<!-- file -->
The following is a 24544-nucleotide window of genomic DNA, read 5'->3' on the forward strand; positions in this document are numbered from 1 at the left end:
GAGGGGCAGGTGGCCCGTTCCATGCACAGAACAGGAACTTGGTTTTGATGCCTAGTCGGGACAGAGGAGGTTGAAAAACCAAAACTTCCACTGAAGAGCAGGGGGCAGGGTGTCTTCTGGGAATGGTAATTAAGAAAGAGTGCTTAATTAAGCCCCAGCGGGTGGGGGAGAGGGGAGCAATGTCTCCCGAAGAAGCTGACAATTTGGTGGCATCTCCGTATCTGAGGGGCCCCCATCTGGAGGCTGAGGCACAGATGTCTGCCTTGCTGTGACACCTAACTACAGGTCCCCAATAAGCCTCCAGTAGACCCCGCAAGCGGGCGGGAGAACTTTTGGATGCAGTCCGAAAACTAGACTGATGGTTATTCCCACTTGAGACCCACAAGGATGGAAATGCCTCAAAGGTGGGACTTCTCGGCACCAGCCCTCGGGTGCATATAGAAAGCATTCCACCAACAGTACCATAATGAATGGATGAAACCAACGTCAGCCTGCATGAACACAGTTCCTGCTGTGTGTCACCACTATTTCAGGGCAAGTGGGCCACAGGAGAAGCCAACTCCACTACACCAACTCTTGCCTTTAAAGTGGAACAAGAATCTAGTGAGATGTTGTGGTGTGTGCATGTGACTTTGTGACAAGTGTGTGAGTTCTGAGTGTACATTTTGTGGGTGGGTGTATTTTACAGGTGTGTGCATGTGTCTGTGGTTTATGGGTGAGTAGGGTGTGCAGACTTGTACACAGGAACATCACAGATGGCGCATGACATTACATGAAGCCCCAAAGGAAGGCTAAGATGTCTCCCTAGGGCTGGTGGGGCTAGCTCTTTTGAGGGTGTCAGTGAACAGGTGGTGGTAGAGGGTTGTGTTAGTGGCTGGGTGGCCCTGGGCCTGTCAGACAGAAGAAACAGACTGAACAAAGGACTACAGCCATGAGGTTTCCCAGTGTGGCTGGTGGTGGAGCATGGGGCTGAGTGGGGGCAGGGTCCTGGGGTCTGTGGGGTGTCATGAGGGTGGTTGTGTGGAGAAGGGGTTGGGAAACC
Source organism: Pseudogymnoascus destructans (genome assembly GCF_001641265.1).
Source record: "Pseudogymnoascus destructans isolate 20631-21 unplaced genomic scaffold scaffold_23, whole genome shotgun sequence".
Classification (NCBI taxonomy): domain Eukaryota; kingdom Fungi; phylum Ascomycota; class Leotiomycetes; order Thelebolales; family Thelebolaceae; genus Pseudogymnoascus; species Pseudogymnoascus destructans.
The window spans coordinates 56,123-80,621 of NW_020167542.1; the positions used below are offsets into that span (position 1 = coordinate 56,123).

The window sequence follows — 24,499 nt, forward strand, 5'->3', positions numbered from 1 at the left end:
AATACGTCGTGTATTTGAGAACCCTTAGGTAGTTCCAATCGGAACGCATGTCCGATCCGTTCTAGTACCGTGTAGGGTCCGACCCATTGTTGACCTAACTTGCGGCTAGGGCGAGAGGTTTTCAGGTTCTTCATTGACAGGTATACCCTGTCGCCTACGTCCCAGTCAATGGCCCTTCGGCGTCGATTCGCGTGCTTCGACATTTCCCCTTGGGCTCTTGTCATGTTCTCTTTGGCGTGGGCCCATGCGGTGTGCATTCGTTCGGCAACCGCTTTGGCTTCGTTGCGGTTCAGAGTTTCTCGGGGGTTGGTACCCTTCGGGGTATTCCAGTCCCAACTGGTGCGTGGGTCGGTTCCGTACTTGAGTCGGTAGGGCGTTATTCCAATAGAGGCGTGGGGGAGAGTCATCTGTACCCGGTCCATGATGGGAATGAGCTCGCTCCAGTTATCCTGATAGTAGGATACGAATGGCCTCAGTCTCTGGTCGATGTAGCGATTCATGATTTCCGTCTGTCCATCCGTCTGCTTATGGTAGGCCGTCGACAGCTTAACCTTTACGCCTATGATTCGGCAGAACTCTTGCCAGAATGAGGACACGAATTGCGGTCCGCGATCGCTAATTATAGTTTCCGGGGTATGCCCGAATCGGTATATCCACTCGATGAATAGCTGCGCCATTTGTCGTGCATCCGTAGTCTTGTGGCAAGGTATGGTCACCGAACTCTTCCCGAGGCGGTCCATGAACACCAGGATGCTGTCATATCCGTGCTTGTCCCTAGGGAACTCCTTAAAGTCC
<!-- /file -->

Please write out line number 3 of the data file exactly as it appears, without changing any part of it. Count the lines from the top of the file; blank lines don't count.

Source organism: Pseudogymnoascus destructans (genome assembly GCF_001641265.1).